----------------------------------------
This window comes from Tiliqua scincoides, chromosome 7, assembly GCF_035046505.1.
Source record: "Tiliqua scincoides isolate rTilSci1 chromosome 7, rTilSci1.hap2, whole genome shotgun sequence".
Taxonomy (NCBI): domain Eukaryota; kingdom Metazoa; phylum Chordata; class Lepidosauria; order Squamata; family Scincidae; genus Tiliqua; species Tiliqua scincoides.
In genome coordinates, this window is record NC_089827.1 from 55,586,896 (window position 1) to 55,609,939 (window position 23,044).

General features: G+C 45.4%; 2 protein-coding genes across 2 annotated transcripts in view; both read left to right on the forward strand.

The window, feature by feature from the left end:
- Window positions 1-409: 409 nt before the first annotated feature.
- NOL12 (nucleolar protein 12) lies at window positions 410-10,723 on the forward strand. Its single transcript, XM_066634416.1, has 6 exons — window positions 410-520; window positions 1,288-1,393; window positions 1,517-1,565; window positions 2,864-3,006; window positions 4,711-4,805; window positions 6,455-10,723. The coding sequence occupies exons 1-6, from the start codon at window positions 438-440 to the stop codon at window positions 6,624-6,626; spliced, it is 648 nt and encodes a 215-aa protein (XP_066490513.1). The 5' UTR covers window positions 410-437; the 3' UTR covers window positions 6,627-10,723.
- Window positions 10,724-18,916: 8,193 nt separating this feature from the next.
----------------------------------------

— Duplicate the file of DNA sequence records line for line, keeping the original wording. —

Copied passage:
This window comes from Tiliqua scincoides, chromosome 7, assembly GCF_035046505.1.
Source record: "Tiliqua scincoides isolate rTilSci1 chromosome 7, rTilSci1.hap2, whole genome shotgun sequence".
Taxonomy (NCBI): domain Eukaryota; kingdom Metazoa; phylum Chordata; class Lepidosauria; order Squamata; family Scincidae; genus Tiliqua; species Tiliqua scincoides.
In genome coordinates, this window is record NC_089827.1 from 55,586,896 (window position 1) to 55,609,939 (window position 23,044).

General features: G+C 45.4%; 2 protein-coding genes across 2 annotated transcripts in view; both read left to right on the forward strand.

The window, feature by feature from the left end:
- Window positions 1-409: 409 nt before the first annotated feature.
- NOL12 (nucleolar protein 12) lies at window positions 410-10,723 on the forward strand. Its single transcript, XM_066634416.1, has 6 exons — window positions 410-520; window positions 1,288-1,393; window positions 1,517-1,565; window positions 2,864-3,006; window positions 4,711-4,805; window positions 6,455-10,723. The coding sequence occupies exons 1-6, from the start codon at window positions 438-440 to the stop codon at window positions 6,624-6,626; spliced, it is 648 nt and encodes a 215-aa protein (XP_066490513.1). The 5' UTR covers window positions 410-437; the 3' UTR covers window positions 6,627-10,723.
- Window positions 10,724-18,916: 8,193 nt separating this feature from the next.